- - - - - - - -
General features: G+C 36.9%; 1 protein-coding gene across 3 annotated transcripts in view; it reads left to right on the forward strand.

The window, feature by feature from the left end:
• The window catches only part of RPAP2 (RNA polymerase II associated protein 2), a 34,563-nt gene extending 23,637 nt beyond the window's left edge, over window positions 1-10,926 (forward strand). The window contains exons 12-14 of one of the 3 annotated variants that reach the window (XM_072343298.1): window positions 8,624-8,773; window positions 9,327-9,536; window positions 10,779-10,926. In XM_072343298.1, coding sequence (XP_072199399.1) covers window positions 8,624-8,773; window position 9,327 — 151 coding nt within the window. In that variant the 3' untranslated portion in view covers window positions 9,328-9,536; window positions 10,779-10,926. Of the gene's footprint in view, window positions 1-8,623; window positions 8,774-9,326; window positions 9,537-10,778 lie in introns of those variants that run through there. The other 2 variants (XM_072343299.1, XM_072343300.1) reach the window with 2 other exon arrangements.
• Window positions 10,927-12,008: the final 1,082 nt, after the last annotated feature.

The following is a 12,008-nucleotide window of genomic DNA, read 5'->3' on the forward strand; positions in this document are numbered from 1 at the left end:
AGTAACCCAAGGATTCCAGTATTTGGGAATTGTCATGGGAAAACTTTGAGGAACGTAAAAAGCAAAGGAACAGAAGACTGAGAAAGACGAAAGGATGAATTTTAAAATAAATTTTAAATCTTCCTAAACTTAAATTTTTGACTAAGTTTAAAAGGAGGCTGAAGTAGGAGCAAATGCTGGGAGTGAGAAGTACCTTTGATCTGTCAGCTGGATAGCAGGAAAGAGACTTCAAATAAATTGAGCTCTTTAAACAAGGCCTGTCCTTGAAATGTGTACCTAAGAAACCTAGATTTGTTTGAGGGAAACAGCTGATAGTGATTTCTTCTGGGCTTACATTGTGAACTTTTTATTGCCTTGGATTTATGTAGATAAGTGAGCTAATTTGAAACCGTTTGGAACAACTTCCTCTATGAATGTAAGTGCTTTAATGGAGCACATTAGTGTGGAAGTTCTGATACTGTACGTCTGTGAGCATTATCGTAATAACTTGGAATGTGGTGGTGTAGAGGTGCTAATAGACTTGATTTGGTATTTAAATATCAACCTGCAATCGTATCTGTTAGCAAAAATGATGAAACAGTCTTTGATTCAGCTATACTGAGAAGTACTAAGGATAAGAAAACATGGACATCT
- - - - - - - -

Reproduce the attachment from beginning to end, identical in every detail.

General features: G+C 36.9%; 1 protein-coding gene across 3 annotated transcripts in view; it reads left to right on the forward strand.

The window, feature by feature from the left end:
• The window catches only part of RPAP2 (RNA polymerase II associated protein 2), a 34,563-nt gene extending 23,637 nt beyond the window's left edge, over window positions 1-10,926 (forward strand). The window contains exons 12-14 of one of the 3 annotated variants that reach the window (XM_072343298.1): window positions 8,624-8,773; window positions 9,327-9,536; window positions 10,779-10,926. In XM_072343298.1, coding sequence (XP_072199399.1) covers window positions 8,624-8,773; window position 9,327 — 151 coding nt within the window. In that variant the 3' untranslated portion in view covers window positions 9,328-9,536; window positions 10,779-10,926. Of the gene's footprint in view, window positions 1-8,623; window positions 8,774-9,326; window positions 9,537-10,778 lie in introns of those variants that run through there. The other 2 variants (XM_072343299.1, XM_072343300.1) reach the window with 2 other exon arrangements.
• Window positions 10,927-12,008: the final 1,082 nt, after the last annotated feature.

The following is a 12,008-nucleotide window of genomic DNA, read 5'->3' on the forward strand; positions in this document are numbered from 1 at the left end:
AGTAACCCAAGGATTCCAGTATTTGGGAATTGTCATGGGAAAACTTTGAGGAACGTAAAAAGCAAAGGAACAGAAGACTGAGAAAGACGAAAGGATGAATTTTAAAATAAATTTTAAATCTTCCTAAACTTAAATTTTTGACTAAGTTTAAAAGGAGGCTGAAGTAGGAGCAAATGCTGGGAGTGAGAAGTACCTTTGATCTGTCAGCTGGATAGCAGGAAAGAGACTTCAAATAAATTGAGCTCTTTAAACAAGGCCTGTCCTTGAAATGTGTACCTAAGAAACCTAGATTTGTTTGAGGGAAACAGCTGATAGTGATTTCTTCTGGGCTTACATTGTGAACTTTTTATTGCCTTGGATTTATGTAGATAAGTGAGCTAATTTGAAACCGTTTGGAACAACTTCCTCTATGAATGTAAGTGCTTTAATGGAGCACATTAGTGTGGAAGTTCTGATACTGTACGTCTGTGAGCATTATCGTAATAACTTGGAATGTGGTGGTGTAGAGGTGCTAATAGACTTGATTTGGTATTTAAATATCAACCTGCAATCGTATCTGTTAGCAAAAATGATGAAACAGTCTTTGATTCAGCTATACTGAGAAGTACTAAGGATAAGAAAACATGGACATCT